Were it left for me to decide whether we should have a government without newspapers, or newspapers without a government, I should not hesitate for a moment to choose the latter.
– Thomas Jefferson
In his new book, The Third Wave, Steve Case, the founder of AOL, makes the argument that we are entering a new era of digital technology that will call for new paradigms in business strategy and public-private partnerships. To roughly summarize:
- “The First Wave” happened in the heady early days of AOL, when governments were still laying fiberoptic cables and expanding Internet access to private citizens
- “The Second Wave” happened in the late bubble days and early 2000s, when apps and sites helped power productivity gains from the Internet infrastructure
- “The Third Wave” is starting right now, and involves the rise of IoT and platforms leading to disruptions of everyday living (e.g., hotels being replaced by AirBnB)
In his book, Steve Case lays out a vision for how the Third Wave will go more like the First Wave: requiring public-private partnerships to establish sensible regulations. Because the Second Wave companies existed solely in the medium of traditional IT (Facebook is a website, Google is a website, Apple launched new categories of standalone devices), they could largely sidestep the issue of regulation. But because the Third Wave companies are disrupting hotels, taxi cabs, refrigerators, speakers, lighting, home security, and much much more, consumers and regulators will demand more stringent protections.
Reading a piece in the Journal about Dara Khosrowshahi groveling to London regulators reminded me of The Third Wave. It proves his point. Steve Case is right. We are seeing more and more that governments are interjecting themselves into big tech and demanding that these global enterprises be responsive to the needs of the body politic. In fact, Uber’s brash regulatory approach (which extended to recruiting, I can tell you personally), is probably the reason that it is the first major tech company to have approval ratings below 50%. However, what Steve Case gets very wrong is his assertion that we have been here before and that we can use techniques from the First Wave’s playbook to succeed. In fact, we have not been here and the same rulebook does not apply.
In his second term, the Clinton administration passed the Telecommunications Act of 1996. This sweeping regulation represented the first major update to telecommunications regulation since before World War II, and was the first governmental framework for regulating the Internet. Because the Internet was so new, it was important to establish guidelines and frameworks rather than specific implementation policies. In fact, the bill’s opening paragraph speaks to this motivation, reading:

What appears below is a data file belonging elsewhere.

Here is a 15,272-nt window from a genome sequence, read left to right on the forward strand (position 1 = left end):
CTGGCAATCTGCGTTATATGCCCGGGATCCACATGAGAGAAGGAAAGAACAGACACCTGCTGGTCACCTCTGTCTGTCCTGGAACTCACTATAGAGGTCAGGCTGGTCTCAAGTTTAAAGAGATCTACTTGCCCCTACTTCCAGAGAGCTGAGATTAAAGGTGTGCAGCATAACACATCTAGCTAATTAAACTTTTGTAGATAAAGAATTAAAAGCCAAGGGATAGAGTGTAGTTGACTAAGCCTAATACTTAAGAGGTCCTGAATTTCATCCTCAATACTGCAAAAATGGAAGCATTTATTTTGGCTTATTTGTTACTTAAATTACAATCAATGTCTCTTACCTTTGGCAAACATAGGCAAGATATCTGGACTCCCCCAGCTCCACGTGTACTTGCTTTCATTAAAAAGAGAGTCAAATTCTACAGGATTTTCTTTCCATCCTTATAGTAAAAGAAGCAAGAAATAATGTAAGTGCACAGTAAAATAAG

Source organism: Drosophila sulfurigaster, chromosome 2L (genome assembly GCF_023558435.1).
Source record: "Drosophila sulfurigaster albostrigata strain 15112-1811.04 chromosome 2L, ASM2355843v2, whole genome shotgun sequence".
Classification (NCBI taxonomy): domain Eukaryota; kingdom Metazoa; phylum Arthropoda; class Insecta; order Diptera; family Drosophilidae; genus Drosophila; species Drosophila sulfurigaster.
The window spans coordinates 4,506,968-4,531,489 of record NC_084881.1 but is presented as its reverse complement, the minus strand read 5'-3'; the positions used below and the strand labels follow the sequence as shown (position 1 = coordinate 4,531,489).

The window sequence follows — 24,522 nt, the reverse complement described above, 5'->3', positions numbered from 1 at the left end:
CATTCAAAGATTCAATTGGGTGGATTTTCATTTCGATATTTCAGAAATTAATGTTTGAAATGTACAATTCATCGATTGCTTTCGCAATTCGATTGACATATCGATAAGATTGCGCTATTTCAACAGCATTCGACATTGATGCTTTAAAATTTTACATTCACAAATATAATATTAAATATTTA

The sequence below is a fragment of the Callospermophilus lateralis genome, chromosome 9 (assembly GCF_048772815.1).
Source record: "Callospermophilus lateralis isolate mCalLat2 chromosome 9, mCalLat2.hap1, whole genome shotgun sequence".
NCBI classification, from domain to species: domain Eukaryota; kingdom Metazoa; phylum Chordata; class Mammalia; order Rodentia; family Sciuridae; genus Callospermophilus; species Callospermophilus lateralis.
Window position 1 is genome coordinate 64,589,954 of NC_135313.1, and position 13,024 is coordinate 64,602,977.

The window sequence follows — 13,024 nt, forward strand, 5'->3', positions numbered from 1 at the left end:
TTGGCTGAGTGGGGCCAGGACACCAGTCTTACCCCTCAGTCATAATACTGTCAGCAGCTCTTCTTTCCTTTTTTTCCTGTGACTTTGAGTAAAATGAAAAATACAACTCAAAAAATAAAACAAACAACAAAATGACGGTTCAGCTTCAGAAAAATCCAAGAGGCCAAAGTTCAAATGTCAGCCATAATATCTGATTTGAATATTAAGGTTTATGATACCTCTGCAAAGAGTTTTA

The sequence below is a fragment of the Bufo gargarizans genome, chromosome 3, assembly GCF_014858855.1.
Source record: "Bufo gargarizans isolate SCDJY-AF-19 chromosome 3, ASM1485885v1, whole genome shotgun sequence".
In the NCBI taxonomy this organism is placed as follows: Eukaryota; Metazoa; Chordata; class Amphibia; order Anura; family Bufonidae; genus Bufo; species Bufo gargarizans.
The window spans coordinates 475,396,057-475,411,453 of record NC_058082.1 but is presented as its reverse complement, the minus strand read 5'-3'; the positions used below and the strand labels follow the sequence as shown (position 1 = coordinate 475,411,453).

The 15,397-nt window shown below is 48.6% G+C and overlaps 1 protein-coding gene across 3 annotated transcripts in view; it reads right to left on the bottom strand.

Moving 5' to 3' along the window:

Begun and held at the City of Washington on Wednesday, the third day of January, one thousand nine hundred and ninety-six
An Act to promote competition and reduce regulation in order to secure lower prices and higher quality services for American telecommunications consumers and encourage the rapid deployment of new telecommunications technologies.
This is an important distinction from the battles being waged today! Regulators then were dealing with a greenfield technology, with few incumbent interests, in a sector that had no existing labor. Today, Uber, AirBnB, TaskRabbit, Kiva, Instacart, Tesla and other Third Wave companies pose a direct challenge to vested interests in dozens of different industries that are already highly regulated.
In fact, this is the irony of Silicon Valley. For years, start-ups have been preaching that they are the harbingers of change, ready to #Disrupt (clearly, my favorite hashtag) our entire way of being. But what of the early 2000s tech companies? They largely produced technology that created new ways of communicating, gaming, shopping, or working at white-collar jobs. The major IPOs in the past decade have been from companies like Zynga, Facebook, Box, Alibaba, TrueCar, and Twitter. These companies did not transform existing aspects of our lives, they only added to it.
The truly disruptive companies have only sprung up in the last 5-10 years, and largely remain private. These are the ones I mentioned above, and include many that are facing intense regulatory scrutiny. These companies finally did it! #Disrupt! But that may have led to a quickening of governmental intervention.
I don’t know how this fight will shake out. I don’t think there will be a solution (or even détente) in the next decade. This is a long, slow fight that software engineers and technology leaders have never had to face. Will this lead to the certification of software engineers as “automated vehicle engineers” to ensure safety standards? Will this lead to criminal suits against leadership at gig economy companies for violating federal minimum wage laws? The high-tech sector may wish for an Internet without the government, but as with Jefferson’s original quote, around the world we are starting to see the former more often than the latter.
 In fact, this resulted in subsequent litigation including Reno v. ACLU, which invalidated portions of the Communications Decency Act (Title V of the Telecommunications Act).
 Existing telecommunications companies were lobbying hard against Internet deregulation because they stood to lose, but they also had active investments looking to capitalize on this opportunity and today major players like AT&T are still represented as cable/broadband carriers.